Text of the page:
Clint Black began writing his iconic early hit "Nobody's Home" in a semi-conscious state while battling a fever. Later on, he almost lost the song to a publisher who offered him the exact same amount of money for it that he needed in order to keep his car from getting repossessed.

Fortunately for Black -- and of all the fans who love the song -- he ultimately kept it. Read on to learn more about the serendipitous story behind "Nobody's Home," told in the singer's own words.

I had the flu. I had a real high fever -- I was looking at, like, a 103-degree fever, and I was really just sleeping it off. I was sharing a house with a couple of friends at the time, and they were day-jobbers, so I'm there by myself all day, just sleeping and sweating out this fever. I would just get out of bed to get some water or use the bathroom or whatever, and that was about all I could manage. It was really, really bad.

On my way, back and forth to bed, I would stop and write these lines down. When the fever finally broke and I was able to stay out of bed for more than a couple of minutes, I sat down at the desk and looked at what I'd written, and it was really the entire song. So I basically came out of this fever to find this song I had written, over a two-day, three-day period. I don't remember how long after, but I picked up a guitar and started putting music to it, and really, there wasn't anything to change. I had, somehow, in that process, written verses and the chorus, and it was a song.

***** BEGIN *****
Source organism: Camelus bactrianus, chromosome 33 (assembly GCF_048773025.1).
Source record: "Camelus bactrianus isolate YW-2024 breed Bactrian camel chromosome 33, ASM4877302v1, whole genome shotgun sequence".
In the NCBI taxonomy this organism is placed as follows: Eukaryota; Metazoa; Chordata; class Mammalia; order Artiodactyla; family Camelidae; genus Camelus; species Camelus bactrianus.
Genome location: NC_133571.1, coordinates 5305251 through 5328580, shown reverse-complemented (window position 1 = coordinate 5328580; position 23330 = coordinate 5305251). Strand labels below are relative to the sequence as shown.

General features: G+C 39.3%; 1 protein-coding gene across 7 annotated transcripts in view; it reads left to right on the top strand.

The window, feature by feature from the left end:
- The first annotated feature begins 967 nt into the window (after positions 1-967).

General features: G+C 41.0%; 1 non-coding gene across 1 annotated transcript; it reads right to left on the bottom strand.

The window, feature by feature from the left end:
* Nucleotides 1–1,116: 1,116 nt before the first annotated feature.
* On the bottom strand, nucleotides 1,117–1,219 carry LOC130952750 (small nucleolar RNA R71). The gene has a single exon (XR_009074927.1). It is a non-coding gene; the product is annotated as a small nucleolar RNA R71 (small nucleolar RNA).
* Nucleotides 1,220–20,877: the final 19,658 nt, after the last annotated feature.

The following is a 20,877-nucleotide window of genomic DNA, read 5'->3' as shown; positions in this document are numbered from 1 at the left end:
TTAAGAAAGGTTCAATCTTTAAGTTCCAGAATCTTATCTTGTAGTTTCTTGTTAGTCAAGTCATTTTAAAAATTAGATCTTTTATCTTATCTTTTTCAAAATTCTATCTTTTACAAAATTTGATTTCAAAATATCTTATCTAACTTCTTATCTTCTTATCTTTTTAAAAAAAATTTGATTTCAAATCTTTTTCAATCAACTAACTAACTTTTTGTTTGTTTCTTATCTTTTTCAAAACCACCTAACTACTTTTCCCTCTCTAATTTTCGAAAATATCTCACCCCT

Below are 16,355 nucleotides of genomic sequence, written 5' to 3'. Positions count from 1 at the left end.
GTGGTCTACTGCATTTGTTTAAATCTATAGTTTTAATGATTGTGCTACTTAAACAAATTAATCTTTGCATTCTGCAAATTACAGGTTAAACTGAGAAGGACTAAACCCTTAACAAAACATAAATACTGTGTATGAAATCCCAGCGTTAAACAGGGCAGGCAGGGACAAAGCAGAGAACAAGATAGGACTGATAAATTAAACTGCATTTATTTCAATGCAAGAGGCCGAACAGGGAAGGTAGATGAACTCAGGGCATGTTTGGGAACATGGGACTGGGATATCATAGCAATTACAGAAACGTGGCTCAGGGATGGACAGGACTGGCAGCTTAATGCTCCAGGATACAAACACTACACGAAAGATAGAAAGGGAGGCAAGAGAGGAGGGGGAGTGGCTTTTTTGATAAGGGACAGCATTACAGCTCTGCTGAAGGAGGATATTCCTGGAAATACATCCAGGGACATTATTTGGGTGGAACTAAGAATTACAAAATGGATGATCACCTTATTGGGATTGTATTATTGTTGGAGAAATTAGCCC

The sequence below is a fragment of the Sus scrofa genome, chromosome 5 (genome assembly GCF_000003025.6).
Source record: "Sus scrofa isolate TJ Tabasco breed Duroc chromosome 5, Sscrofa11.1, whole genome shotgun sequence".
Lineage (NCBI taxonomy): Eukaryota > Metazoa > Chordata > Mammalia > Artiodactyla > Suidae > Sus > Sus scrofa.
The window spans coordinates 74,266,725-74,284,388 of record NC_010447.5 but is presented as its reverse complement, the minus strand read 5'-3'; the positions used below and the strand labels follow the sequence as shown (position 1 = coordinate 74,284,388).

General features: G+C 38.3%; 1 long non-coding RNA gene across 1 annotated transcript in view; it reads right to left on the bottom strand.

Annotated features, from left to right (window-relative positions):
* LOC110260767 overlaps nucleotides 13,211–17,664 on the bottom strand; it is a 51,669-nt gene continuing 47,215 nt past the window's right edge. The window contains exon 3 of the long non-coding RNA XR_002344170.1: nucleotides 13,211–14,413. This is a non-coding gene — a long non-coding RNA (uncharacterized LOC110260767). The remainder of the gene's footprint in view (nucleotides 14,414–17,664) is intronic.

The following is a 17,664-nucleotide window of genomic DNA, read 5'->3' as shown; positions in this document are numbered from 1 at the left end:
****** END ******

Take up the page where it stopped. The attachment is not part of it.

I knew a publisher from Houston that had had some success in Nashville, and I knew a record promoter from the rock biz. I took the song to the publisher -- somehow I'd just run into him first -- and he wanted to buy the song for $250. Which was the exact amount of money I needed to keep my car from being repossessed. And it was killing me, because I kept feeling like that was a song that could get me into the business, you know?

So I went to the record promoter and said, "Here's my situation, this guy's offering me this, but I've gotta hang onto the song." So the record promoter goes, "Hang on to the song. I'm gonna loan you $250 to keep your car, and don't do anything with this song." So I told the publisher I was passing.

Cut to several months later: I'm in Nashville, and I'm meeting with James Stroud to talk about him producing my album, and playing him some of those demos. When I get to "Nobody's Home," he asks his assistant, "Hey, go get me that tape out of my drawer." And he comes back, and he's got that tape of "Nobody's Home"! It turned out that that publisher had gone ahead and started pitching that song to producers in Nashville, and James had it. We all had a good laugh about that, but obviously, it's one of the four songs that really got me in the door, and got me my record deal.

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